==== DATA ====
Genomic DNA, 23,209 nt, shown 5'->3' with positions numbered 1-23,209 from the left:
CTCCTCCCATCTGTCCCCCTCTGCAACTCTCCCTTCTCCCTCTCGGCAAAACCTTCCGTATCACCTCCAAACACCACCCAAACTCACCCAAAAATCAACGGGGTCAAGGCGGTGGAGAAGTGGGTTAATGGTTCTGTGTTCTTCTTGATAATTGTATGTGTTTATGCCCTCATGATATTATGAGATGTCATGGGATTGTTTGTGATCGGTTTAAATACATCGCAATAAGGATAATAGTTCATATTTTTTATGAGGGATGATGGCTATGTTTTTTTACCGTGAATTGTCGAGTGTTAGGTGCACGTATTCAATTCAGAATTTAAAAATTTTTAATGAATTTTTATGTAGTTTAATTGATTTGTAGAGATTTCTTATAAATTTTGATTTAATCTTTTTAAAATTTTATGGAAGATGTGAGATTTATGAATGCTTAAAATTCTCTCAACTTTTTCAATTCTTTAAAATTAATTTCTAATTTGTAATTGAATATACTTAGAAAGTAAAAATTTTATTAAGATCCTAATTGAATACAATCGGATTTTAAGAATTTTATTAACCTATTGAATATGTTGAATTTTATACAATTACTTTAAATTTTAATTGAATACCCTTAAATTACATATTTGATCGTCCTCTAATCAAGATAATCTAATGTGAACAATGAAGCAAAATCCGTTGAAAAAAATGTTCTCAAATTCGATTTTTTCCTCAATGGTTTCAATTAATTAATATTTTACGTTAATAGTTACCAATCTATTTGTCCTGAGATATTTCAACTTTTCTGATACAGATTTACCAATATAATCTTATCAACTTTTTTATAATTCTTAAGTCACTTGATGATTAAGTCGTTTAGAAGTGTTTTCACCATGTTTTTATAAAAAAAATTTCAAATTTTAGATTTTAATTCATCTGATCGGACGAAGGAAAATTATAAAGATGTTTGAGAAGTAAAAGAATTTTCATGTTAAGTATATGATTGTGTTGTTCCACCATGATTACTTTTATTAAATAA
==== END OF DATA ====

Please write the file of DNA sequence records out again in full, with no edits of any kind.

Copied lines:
Genomic DNA, 23,209 nt, shown 5'->3' with positions numbered 1-23,209 from the left:
CTCCTCCCATCTGTCCCCCTCTGCAACTCTCCCTTCTCCCTCTCGGCAAAACCTTCCGTATCACCTCCAAACACCACCCAAACTCACCCAAAAATCAACGGGGTCAAGGCGGTGGAGAAGTGGGTTAATGGTTCTGTGTTCTTCTTGATAATTGTATGTGTTTATGCCCTCATGATATTATGAGATGTCATGGGATTGTTTGTGATCGGTTTAAATACATCGCAATAAGGATAATAGTTCATATTTTTTATGAGGGATGATGGCTATGTTTTTTTACCGTGAATTGTCGAGTGTTAGGTGCACGTATTCAATTCAGAATTTAAAAATTTTTAATGAATTTTTATGTAGTTTAATTGATTTGTAGAGATTTCTTATAAATTTTGATTTAATCTTTTTAAAATTTTATGGAAGATGTGAGATTTATGAATGCTTAAAATTCTCTCAACTTTTTCAATTCTTTAAAATTAATTTCTAATTTGTAATTGAATATACTTAGAAAGTAAAAATTTTATTAAGATCCTAATTGAATACAATCGGATTTTAAGAATTTTATTAACCTATTGAATATGTTGAATTTTATACAATTACTTTAAATTTTAATTGAATACCCTTAAATTACATATTTGATCGTCCTCTAATCAAGATAATCTAATGTGAACAATGAAGCAAAATCCGTTGAAAAAAATGTTCTCAAATTCGATTTTTTCCTCAATGGTTTCAATTAATTAATATTTTACGTTAATAGTTACCAATCTATTTGTCCTGAGATATTTCAACTTTTCTGATACAGATTTACCAATATAATCTTATCAACTTTTTTATAATTCTTAAGTCACTTGATGATTAAGTCGTTTAGAAGTGTTTTCACCATGTTTTTATAAAAAAAATTTCAAATTTTAGATTTTAATTCATCTGATCGGACGAAGGAAAATTATAAAGATGTTTGAGAAGTAAAAGAATTTTCATGTTAAGTATATGATTGTGTTGTTCCACCATGATTACTTTTATTAAATAA